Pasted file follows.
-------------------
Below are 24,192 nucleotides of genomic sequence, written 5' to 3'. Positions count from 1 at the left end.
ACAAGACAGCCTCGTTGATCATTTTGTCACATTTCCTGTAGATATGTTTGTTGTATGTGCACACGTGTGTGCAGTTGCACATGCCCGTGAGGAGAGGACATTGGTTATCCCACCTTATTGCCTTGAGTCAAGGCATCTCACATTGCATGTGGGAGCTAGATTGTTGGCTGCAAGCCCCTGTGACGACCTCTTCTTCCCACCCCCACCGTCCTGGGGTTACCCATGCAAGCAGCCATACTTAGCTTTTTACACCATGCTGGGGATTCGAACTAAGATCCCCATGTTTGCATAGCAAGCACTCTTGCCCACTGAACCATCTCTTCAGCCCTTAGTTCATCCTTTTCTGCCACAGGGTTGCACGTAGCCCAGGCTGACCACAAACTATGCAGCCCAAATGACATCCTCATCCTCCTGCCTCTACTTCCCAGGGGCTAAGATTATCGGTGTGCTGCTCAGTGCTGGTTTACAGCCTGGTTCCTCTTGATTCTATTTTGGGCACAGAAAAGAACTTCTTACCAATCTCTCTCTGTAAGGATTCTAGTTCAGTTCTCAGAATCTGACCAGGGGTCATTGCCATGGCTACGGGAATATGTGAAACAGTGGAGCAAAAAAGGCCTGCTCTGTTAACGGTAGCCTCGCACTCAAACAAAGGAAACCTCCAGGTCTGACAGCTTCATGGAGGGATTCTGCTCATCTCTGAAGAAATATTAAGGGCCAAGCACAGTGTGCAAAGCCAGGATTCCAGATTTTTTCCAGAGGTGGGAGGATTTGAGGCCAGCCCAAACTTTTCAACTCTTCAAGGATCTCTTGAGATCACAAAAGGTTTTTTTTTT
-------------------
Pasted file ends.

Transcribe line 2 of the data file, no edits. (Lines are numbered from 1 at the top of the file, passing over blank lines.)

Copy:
ACAAGACAGCCTCGTTGATCATTTTGTCACATTTCCTGTAGATATGTTTGTTGTATGTGCACACGTGTGTGCAGTTGCACATGCCCGTGAGGAGAGGACATTGGTTATCCCACCTTATTGCCTTGAGTCAAGGCATCTCACATTGCATGTGGGAGCTAGATTGTTGGCTGCAAGCCCCTGTGACGACCTCTTCTTCCCACCCCCACCGTCCTGGGGTTACCCATGCAAGCAGCCATACTTAGCTTTTTACACCATGCTGGGGATTCGAACTAAGATCCCCATGTTTGCATAGCAAGCACTCTTGCCCACTGAACCATCTCTTCAGCCCTTAGTTCATCCTTTTCTGCCACAGGGTTGCACGTAGCCCAGGCTGACCACAAACTATGCAGCCCAAATGACATCCTCATCCTCCTGCCTCTACTTCCCAGGGGCTAAGATTATCGGTGTGCTGCTCAGTGCTGGTTTACAGCCTGGTTCCTCTTGATTCTATTTTGGGCACAGAAAAGAACTTCTTACCAATCTCTCTCTGTAAGGATTCTAGTTCAGTTCTCAGAATCTGACCAGGGGTCATTGCCATGGCTACGGGAATATGTGAAACAGTGGAGCAAAAAAGGCCTGCTCTGTTAACGGTAGCCTCGCACTCAAACAAAGGAAACCTCCAGGTCTGACAGCTTCATGGAGGGATTCTGCTCATCTCTGAAGAAATATTAAGGGCCAAGCACAGTGTGCAAAGCCAGGATTCCAGATTTTTTCCAGAGGTGGGAGGATTTGAGGCCAGCCCAAACTTTTCAACTCTTCAAGGATCTCTTGAGATCACAAAAGGTTTTTTTTTT